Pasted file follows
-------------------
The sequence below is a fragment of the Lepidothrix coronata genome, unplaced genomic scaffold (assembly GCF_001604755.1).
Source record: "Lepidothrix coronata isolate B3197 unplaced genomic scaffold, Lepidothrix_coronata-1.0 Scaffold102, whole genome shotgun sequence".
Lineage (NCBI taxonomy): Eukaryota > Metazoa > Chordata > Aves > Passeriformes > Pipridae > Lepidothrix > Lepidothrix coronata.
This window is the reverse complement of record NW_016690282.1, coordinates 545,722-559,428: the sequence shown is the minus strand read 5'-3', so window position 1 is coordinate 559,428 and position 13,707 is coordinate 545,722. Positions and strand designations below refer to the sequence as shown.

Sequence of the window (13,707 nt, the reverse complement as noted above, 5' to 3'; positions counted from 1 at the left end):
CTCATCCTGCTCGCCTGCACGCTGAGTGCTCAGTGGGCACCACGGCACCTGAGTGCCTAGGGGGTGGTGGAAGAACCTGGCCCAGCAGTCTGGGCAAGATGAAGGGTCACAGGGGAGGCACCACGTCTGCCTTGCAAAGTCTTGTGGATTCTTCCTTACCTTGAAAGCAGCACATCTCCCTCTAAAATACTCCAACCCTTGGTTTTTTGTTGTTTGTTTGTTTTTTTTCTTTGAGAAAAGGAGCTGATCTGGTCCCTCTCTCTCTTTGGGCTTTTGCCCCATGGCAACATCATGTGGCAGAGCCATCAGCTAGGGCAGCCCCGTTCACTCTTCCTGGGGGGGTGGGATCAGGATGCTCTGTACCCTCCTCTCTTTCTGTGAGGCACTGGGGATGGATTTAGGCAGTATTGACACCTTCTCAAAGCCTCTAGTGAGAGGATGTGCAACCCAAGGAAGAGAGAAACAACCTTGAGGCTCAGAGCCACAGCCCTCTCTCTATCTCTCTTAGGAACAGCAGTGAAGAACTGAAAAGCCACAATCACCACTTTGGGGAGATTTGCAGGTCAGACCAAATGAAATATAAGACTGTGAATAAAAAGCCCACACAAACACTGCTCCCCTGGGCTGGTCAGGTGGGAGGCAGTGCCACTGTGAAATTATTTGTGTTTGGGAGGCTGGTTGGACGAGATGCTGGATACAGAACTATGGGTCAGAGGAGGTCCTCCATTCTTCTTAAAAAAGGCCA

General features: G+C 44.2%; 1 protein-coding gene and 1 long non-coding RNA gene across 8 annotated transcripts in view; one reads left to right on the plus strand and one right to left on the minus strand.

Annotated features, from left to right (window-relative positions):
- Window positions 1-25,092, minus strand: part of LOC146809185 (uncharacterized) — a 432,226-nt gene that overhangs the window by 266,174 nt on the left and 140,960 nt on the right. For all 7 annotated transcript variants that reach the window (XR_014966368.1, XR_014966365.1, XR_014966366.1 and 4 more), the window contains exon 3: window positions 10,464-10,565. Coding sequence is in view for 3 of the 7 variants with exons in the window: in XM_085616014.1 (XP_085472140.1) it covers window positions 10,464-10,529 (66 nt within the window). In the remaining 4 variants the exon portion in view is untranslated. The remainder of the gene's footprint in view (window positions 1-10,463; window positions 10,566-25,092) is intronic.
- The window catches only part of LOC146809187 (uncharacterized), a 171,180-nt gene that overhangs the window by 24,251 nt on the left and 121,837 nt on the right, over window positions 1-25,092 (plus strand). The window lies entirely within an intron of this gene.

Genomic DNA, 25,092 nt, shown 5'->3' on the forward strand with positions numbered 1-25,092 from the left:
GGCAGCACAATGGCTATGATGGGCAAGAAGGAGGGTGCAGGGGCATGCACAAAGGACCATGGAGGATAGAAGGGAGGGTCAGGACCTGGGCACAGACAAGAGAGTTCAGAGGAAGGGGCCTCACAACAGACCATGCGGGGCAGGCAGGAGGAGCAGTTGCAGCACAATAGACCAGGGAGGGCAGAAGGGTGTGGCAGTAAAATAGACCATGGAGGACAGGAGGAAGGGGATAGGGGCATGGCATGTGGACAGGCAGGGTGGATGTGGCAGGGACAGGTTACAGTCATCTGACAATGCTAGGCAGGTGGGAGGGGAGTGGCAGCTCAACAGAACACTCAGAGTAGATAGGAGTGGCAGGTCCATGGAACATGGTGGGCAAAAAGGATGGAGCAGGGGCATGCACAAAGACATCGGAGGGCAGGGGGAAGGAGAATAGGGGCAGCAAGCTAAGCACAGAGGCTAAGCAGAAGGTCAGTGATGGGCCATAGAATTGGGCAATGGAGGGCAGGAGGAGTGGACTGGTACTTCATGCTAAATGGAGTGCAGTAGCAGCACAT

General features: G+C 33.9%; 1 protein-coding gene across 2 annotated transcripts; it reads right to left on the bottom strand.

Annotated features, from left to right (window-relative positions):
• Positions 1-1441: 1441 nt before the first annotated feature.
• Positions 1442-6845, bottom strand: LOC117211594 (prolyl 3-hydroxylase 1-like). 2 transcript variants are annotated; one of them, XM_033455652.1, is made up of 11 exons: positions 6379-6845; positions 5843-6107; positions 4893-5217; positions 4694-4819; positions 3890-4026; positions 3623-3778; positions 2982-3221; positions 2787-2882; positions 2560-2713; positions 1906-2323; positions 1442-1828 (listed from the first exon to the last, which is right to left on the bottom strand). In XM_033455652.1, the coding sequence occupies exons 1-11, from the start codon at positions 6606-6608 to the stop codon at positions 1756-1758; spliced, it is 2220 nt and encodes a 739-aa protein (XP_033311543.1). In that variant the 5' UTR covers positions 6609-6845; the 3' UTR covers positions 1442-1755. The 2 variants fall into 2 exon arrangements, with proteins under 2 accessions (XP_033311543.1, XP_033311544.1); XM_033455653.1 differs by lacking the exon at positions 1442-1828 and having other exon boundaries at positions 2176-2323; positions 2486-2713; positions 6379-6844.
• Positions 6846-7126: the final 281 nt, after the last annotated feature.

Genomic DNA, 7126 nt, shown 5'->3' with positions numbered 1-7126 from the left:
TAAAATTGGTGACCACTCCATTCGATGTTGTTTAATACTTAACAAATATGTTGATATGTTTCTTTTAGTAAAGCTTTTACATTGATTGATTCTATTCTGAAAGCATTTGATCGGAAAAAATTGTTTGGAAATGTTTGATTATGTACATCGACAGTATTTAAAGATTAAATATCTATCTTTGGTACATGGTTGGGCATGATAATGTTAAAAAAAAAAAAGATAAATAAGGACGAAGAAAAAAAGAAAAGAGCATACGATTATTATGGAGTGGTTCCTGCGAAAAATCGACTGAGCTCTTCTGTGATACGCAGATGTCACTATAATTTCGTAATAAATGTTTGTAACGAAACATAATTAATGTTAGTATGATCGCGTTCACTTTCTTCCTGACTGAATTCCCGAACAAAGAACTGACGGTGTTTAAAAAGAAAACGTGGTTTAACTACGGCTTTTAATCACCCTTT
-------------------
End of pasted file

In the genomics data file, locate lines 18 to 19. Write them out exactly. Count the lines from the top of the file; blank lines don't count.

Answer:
Genomic DNA, 7126 nt, shown 5'->3' with positions numbered 1-7126 from the left:
TAAAATTGGTGACCACTCCATTCGATGTTGTTTAATACTTAACAAATATGTTGATATGTTTCTTTTAGTAAAGCTTTTACATTGATTGATTCTATTCTGAAAGCATTTGATCGGAAAAAATTGTTTGGAAATGTTTGATTATGTACATCGACAGTATTTAAAGATTAAATATCTATCTTTGGTACATGGTTGGGCATGATAATGTTAAAAAAAAAAAAGATAAATAAGGACGAAGAAAAAAAGAAAAGAGCATACGATTATTATGGAGTGGTTCCTGCGAAAAATCGACTGAGCTCTTCTGTGATACGCAGATGTCACTATAATTTCGTAATAAATGTTTGTAACGAAACATAATTAATGTTAGTATGATCGCGTTCACTTTCTTCCTGACTGAATTCCCGAACAAAGAACTGACGGTGTTTAAAAAGAAAACGTGGTTTAACTACGGCTTTTAATCACCCTTT